The controversy that followed the publication of the original paper focused on sulfate consumption processes in shallow sediment and whether methane or organic carbon was responsible. Skeptics felt the basis of Bhatnagar's model, which assumes methane is a dominant consumer of pore-water sulfate, was not typical at most sites.

"They believed that particulate organic carbon (primarily from ocean-borne dead matter) was responsible for reducing sulfate," said Sayantan Chatterjee, lead author of the new paper. "According to their assumption, the depth of the SMT, upward methane flux and hydrate occurrence cannot be related. That would nullify all that we have done."

So Chatterjee, a fifth-year graduate student in Hirasaki's lab, set out to prove the theory by bringing more chemical hitchhikers into the mix.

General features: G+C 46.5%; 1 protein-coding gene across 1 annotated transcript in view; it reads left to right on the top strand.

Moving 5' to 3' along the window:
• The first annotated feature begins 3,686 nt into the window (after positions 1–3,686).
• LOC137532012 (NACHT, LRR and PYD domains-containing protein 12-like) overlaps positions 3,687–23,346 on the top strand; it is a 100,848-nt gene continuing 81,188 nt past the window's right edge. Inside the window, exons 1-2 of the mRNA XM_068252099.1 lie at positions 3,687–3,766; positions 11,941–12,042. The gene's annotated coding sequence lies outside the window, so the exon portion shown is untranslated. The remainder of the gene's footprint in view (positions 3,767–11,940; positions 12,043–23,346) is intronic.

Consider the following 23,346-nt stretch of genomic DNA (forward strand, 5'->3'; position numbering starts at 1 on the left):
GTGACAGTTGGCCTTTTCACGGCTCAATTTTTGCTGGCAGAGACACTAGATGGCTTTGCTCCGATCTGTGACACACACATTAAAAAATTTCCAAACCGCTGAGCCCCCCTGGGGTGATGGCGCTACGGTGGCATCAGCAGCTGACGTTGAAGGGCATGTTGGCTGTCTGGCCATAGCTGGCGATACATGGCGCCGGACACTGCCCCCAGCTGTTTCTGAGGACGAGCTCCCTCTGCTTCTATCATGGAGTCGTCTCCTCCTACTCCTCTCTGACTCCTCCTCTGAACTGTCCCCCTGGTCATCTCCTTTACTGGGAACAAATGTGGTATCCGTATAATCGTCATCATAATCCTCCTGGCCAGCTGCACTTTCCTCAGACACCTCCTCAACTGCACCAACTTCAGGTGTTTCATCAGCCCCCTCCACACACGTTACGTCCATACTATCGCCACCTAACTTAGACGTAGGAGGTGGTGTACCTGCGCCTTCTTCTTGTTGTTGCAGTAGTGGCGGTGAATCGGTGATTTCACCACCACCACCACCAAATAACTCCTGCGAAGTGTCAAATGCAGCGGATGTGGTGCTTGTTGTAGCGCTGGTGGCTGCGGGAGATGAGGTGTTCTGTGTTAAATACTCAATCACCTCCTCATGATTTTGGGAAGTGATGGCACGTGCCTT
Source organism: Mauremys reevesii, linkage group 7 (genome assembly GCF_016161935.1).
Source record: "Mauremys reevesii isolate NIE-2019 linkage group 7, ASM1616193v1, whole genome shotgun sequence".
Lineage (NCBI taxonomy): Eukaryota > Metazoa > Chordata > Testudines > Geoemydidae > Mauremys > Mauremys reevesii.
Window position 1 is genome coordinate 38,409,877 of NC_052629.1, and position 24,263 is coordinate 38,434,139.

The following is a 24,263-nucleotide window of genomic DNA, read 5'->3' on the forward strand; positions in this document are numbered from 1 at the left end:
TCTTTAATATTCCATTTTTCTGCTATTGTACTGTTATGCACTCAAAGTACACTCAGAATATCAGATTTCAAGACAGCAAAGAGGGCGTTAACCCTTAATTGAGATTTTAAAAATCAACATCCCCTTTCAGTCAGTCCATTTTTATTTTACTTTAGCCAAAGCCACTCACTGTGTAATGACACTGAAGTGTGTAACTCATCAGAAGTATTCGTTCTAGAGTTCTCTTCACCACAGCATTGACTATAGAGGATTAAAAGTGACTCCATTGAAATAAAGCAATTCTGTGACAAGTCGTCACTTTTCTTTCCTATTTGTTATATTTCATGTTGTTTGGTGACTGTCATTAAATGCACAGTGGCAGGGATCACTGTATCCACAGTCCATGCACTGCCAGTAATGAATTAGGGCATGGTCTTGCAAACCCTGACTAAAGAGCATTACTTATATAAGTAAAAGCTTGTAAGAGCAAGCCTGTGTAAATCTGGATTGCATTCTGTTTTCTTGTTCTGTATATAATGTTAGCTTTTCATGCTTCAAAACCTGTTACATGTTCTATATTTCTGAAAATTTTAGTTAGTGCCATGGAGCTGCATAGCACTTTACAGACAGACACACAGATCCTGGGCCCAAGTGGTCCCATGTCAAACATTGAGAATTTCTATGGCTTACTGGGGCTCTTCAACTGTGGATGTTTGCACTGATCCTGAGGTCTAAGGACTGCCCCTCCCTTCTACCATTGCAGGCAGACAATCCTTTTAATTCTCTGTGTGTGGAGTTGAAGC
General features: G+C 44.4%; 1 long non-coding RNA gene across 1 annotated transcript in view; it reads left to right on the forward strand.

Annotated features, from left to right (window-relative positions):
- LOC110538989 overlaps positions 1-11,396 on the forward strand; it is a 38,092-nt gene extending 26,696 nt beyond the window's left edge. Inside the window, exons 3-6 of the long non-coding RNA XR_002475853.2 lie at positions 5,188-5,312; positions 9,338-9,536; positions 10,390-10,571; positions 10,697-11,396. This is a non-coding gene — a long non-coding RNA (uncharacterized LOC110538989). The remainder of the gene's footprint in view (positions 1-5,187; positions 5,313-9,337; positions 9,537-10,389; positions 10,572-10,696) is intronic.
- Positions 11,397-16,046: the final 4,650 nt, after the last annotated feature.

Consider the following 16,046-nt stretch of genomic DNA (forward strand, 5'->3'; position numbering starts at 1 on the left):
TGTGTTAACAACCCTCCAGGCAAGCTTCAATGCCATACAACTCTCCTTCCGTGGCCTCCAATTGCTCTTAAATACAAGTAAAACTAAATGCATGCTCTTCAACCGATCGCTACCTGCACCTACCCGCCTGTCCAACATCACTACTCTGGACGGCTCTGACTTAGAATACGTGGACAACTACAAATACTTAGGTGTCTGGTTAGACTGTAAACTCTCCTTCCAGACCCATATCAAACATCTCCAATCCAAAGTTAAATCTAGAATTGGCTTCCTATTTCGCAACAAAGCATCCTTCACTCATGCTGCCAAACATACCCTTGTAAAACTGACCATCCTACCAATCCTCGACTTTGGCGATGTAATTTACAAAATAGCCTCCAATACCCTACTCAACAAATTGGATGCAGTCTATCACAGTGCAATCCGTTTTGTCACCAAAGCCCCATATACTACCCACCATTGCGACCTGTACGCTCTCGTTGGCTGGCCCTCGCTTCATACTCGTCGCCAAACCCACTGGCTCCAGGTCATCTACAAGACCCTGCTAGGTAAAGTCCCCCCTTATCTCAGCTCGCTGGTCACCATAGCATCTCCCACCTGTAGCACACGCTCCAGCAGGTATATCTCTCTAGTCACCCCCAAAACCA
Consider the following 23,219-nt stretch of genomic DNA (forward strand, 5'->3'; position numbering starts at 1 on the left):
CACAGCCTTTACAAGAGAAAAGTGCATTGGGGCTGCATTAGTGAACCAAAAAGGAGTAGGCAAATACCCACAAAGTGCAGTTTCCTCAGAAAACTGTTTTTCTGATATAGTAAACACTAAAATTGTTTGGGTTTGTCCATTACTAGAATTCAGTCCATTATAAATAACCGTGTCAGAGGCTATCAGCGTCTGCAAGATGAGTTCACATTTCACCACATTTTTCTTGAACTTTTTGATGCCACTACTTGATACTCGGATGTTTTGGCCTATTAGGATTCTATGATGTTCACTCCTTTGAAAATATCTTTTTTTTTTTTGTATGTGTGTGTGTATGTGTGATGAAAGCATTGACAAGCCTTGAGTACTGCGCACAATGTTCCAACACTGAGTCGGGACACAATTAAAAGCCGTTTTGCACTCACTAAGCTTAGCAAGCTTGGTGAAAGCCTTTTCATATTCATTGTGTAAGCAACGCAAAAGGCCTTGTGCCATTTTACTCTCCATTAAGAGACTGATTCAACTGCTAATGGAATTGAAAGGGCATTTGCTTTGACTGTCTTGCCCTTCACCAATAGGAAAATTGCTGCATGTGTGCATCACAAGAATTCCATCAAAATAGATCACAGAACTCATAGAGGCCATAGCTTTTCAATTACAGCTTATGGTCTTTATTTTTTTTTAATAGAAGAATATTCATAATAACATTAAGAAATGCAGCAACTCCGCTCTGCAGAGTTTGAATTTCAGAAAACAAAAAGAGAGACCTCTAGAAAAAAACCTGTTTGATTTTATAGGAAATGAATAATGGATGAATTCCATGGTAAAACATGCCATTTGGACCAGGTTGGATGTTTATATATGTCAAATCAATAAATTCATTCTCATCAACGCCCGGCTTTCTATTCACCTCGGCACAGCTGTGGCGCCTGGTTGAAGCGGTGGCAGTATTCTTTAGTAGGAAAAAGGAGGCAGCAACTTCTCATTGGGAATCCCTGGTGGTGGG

"In addition to methane and sulfate profiles, I added bicarbonate, calcium and carbon isotope profiles of bicarbonate and methane to the model," Chatterjee said. "Those four additional components gave us a far more complete story."

By including a host of additional reactions in their calculations on core samples from the coastline of Oregon and the Gulf of Mexico, "we can give a much stronger argument to say that methane flux from below is responsible for the SMT," said Hirasaki, Rice's A.J. Hartsook Professor of Chemical and Biomolecular Engineering. "The big picture gives more evidence of what's happening, and it weighs toward the methane/sulfate reaction and not the particulate ."